This student written piece of work is one of many that can be found in our AS and A Level Other Historical Periods section.

Found what you're looking for?

  • Start learning 29% faster today
  • 150,000+ documents available
  • Just £6.99 a month

Not the one? Search for your essay title...
  • Join over 1.2 million students every month
  • Accelerate your learning by 29%
  • Unlimited access from just £6.99 per month

See related essaysSee related essays

Related AS and A Level Other Historical Periods essays

  1. Assess the view that Philip II as king of Spain was Absolute in Theory ...

    On the other hand, Parker's statement would be questionable because executing a number of people was no different from what other monarchs have practiced during their own respectable reigns however; this was a good example for Philip practicing his power.

  2. Explain how Philip II became King of Portugal in 1581. Although Philip II devoted ...

    For Philip, foreign policy dominated much of his reign. He wanted to preserve and expand his empire and also defend the catholic faith. With these aims he was at war for all but seven years of his rule and he achieved mixed results with the different countries he dealt with.

  1. Explain the external problems Spain faced on the accession of Philip II in 1556 ...

    Another example of Philip's personal monarchy was that he did not let the Pope interfere with the church in Spain. Despite the Pope being the head of the Roman Catholic Church, Philip retained control of the Spanish church and

  2. Assess Louis achievements in foreign policy by 1684. Account for his success in this ...

    These borders had originally been illogical and difficult to defend due to the lack of natural boundaries such as mountains and rivers (Louis had hoped to push his boundaries as far north as The Rhine). Therefore, these gains helped Louis to construct a more defensive frontier and at the same time provide a springboard for future expansion.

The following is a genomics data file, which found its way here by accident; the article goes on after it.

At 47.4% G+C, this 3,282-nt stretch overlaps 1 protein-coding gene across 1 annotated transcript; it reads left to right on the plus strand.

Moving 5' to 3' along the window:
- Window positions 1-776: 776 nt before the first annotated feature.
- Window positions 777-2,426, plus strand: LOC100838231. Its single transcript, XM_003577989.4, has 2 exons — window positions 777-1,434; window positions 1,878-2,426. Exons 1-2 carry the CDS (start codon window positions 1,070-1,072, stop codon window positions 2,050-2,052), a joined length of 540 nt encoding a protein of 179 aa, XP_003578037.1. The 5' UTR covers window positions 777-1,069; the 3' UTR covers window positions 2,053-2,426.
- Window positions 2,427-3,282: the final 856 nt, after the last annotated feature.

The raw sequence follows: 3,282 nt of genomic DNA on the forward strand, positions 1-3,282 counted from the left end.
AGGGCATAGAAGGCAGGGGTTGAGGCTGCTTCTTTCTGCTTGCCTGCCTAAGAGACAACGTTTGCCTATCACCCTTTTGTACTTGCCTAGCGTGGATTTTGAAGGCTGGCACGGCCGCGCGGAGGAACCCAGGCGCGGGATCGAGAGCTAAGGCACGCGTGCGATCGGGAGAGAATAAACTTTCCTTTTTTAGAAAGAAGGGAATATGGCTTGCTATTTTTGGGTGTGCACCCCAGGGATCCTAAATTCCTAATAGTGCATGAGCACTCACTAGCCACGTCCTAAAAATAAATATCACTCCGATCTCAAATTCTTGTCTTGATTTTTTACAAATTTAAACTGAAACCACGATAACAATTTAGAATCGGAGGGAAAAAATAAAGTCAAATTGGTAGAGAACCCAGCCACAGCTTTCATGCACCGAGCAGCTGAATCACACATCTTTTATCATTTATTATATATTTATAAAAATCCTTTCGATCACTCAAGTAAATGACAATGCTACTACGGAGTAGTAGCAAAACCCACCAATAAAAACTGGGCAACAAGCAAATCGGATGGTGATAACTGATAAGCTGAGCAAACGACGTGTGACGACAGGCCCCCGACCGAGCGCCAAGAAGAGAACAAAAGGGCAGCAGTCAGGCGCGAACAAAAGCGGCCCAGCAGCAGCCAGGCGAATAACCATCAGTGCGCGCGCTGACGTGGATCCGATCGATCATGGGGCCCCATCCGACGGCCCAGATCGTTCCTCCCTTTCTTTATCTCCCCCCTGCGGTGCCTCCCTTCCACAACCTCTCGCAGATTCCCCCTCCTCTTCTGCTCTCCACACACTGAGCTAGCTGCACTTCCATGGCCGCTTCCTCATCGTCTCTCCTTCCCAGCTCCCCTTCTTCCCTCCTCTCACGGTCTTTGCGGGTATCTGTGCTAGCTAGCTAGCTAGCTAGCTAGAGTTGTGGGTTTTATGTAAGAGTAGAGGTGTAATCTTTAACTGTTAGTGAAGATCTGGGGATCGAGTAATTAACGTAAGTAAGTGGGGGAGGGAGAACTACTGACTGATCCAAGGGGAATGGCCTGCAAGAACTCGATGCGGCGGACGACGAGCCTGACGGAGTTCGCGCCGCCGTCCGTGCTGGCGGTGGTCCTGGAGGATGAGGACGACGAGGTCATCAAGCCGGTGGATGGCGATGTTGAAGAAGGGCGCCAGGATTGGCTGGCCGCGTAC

1. Assess to what extent was Louis XIVs foreign policy less successful after 1684.

    These defeats weakened the gloire of the French army, which had been feared prior to these defeats. France's gloire was further diminished when the Allies invaded her during 1708 and 1709. These defeats suggest poor leadership and a deteriorating army which no longer held its former feared reputation.

  2. To what extent was Philip II personally responsible for the problems he faced in ...

    Moreover the bishoprics scheme led to problems in the 1560's as it oppressed the liberties of the provinces by grouping them all together as merely a Catholic, Spanish colony, rather than respecting their provincialism, leading to anger towards Philip for not understanding the individual needs of each province.

  1. Political issues far outweigh religious issues in explaining the outbreak of revolt in the ...

    which hence replaced the grandees in terms of the amount of influence they could exert on the Governess General, Margaret of Parma. The fact that the once highly influential political body of the Netherlands, the Council of State, had little significance and was largely ignored infuriated the grandees as their

  2. Despite frequent changes in policy, Russian and Soviet governments were spectacularly unsuccessful in securing ...

    Eventually, Khrushchev was removed from power and in his place came Brezhnev who did little to change the economy. The era of Brezhnev has often been described as ?a period of economic stagnation? but some historians believe that this is not fair.

  • Over 160,000 pieces
    of student written work
  • Annotated by
    experienced teachers
  • Ideas and feedback to
    improve your own work